A fresh set of rules to ensure humane treatment of people detained by New Zealand authorities during offshore deployments has been announced.
Foreign Affairs Minister Nanaia Mahuta said the new framework delivered on the fourth and final recommendation accepted after the 2020 Operation Burnham inquiry.
"The Operation Burnham Inquiry highlighted inadequacies in policies and procedures where New Zealand personnel were involved with the detention of people during overseas deployments, and how allegations of torture or mistreatment were investigated," she said.
The first part of the new detention framework contained a set of protective safeguards and policy requirements for the treatment of detained people, which would be applied across a more comprehensive range of detention scenarios than previously.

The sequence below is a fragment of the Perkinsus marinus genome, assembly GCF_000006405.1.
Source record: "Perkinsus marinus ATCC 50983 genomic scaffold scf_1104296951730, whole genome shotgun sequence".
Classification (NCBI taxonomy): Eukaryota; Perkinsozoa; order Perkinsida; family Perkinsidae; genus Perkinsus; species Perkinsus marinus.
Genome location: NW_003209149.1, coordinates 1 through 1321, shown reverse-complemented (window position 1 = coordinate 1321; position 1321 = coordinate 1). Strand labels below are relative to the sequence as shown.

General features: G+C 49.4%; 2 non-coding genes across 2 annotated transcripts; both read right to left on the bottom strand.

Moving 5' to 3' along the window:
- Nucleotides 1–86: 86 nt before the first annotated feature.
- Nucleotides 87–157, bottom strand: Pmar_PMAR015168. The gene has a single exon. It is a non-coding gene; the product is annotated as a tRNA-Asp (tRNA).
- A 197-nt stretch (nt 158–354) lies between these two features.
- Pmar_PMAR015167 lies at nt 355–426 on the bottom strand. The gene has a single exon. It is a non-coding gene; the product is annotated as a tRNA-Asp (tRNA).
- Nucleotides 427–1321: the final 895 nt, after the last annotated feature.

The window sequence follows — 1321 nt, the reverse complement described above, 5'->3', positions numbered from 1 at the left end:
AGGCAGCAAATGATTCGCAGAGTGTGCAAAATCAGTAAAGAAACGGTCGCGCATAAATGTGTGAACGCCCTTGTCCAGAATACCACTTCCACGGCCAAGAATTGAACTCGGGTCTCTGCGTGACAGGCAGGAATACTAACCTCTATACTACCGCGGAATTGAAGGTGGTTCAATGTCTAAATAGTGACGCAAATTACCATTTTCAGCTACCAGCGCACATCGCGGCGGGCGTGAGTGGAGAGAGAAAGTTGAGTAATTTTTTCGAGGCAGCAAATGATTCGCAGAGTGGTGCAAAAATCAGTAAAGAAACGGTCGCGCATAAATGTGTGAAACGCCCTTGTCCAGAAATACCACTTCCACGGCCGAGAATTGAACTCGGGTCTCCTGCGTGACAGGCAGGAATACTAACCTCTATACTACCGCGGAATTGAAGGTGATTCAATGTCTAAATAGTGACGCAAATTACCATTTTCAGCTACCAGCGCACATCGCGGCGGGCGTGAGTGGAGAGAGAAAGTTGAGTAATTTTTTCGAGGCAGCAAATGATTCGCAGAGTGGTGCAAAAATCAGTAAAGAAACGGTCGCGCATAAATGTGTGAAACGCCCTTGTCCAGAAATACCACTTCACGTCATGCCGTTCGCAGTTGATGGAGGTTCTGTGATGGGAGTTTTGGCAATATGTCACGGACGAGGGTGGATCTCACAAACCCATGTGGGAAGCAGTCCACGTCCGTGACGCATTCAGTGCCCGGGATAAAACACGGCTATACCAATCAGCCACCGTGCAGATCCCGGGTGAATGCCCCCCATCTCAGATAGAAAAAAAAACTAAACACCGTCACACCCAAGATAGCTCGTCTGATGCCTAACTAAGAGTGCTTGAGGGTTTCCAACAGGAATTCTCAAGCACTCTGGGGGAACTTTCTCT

The second part set out stronger procedures and risk mitigation measures for agencies to follow before, during and after deployment of their personnel overseas.
"This includes making sure that risk mitigation measures are applied, to help avoid any mistakes occurring again in the future," Mahuta said.
"It also ensures that ministers and home agencies are immediately notified of any issues of concern, and that proper records are kept."
Mahuta said New Zealand agencies would now focus on implementing the new framework and ensuring the new standards and safeguards were integrated into training and planning for offshore deployments.